When you go to download your net install CD you will find that there are versions of Debian made for many different computer processors. The i386 version works for most PC users, and it is the version that Knoppix is based on. If you have a 64 bit CPU (and most laptops do now, I'll leave it to you to research exactly what is in your sister's laptop), then you could get either the AMD 64 bit version or the Intel 64 bit version depending on which CPU is in there. I don't know all of the pros and cons of going with one of the 64 bit versions (others are welcome to discuss that), as I have stuck with the 32 bit i386 version so far. It works fine on 64 bit computers.

    When installing you are asked a few questions. Debian has learned a lot from Knoppix and you no longer should get asked things like the I/O interupt information of all you hardware. It was things like this that made people want to install Knoppix rather than Debian years ago, but those days are gone. You will be asked about the disk, in your case I would think that you should let Debian just use the entire disk. And you will be asked about making a server, a workstation or perhaps other configurations. It is important here to select "workstation", this will set you up with a GUI and other things that you expect. Debian will, of course, wipe off the crud and let you install fresh on that hard drive.

    Don't be afraid to play around with the install. Now is a great time to play around with it, you can always reboot the net install CD and try again if something isn't how you like it. That is a bit harder to do after you have the OS installed and you are comfortable with whatever changes you make.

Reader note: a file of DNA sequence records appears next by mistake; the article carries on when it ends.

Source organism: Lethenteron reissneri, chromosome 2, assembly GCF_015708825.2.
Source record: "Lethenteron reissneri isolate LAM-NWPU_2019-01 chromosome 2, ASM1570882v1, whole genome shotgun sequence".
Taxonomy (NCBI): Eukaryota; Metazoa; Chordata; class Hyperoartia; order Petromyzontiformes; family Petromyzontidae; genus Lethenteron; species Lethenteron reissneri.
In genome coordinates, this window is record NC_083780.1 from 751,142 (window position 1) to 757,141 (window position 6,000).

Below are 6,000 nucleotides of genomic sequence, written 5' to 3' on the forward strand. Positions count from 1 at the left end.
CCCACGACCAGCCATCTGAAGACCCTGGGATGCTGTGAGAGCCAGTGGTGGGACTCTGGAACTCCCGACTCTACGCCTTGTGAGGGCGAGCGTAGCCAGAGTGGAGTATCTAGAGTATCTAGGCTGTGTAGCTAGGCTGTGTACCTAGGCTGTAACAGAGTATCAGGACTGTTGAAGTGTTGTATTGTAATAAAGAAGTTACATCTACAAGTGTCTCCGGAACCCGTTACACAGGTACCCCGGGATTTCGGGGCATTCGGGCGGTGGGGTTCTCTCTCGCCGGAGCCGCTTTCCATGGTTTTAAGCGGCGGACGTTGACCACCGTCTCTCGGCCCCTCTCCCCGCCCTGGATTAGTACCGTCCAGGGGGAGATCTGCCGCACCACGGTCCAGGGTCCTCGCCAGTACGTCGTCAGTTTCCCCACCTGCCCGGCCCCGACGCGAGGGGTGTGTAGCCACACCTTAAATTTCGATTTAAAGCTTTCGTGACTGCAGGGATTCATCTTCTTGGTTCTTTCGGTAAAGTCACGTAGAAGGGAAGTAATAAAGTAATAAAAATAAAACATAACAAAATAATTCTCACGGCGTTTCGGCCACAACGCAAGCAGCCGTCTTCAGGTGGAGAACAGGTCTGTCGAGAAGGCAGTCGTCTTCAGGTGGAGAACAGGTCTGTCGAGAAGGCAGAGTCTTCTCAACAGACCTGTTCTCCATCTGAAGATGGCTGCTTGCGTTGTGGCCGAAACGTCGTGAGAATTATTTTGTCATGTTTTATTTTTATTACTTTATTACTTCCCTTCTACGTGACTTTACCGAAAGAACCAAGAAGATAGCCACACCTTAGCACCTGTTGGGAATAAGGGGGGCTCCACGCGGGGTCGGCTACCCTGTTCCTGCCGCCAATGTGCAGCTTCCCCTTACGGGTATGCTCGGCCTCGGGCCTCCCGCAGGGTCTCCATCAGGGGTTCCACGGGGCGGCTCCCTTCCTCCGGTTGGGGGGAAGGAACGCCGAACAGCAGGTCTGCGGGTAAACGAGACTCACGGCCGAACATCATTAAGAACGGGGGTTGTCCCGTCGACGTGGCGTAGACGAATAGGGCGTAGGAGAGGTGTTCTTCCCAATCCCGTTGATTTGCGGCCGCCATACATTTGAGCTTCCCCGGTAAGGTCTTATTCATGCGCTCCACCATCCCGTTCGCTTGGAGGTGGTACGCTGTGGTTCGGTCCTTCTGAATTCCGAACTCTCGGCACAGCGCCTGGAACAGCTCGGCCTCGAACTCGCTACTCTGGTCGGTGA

A fresh install of Debian will not have all of the programs that Knoppix includes. But you can install any of them with a simple apt-get command. And there is a lot more good free software available on the apt-get system that wasn't included in Knoppix, so you have a large library of free software to select from. Apt-get tends to break Knoppix installs, but is a fantastic tool for Debian installs.

    Good luck.
    Last edited by Harry Kuhman; 05-14-2011 at 04:15 AM.
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    Verifying of md5 checksum and burning a CD at slow speed are important.

  3. #3
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    Zaiella, what I mostly do myself, is to take out the whole Windows disk from the pc, and set up a new one for Linux or dual boot use. In your case, you risk having problems with the disk, as the Windows crash may have resulted from disk problems in the first place. In your case, I would have set up a good size FAT32 partition first on the new disk, and then used the "install Knoppix to flash" option in Knoppix/Preferences to make a quick poor man's install to that partition. Then you are up and running simply and swiftly, and you can explore further opportunities from there. If you are real serious about "full size" Linux use, standard Debian is, as noted here, a very viable alternative. But very much of the different possibilities you already have in Knoppix now, so it is a good and simple place to start. If you start with that FAT32 partition (will probably be called /dev/sda1), you can install Windows to it later if you wish (it might be converted to NTFS during install), while still having left parttions for Linux on the disk.

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    Thank you both for your advice. I do want a replacement for Windows on that PC. I have no idea of its specs. I hear that Ubuntu is in the Debian family and is a bit more user friendly, so I might give that a try as well if it's got an ISO. I wanted the Harddrive clean of the dead Windows (Sis said she's already gotten everything she needed off the HD)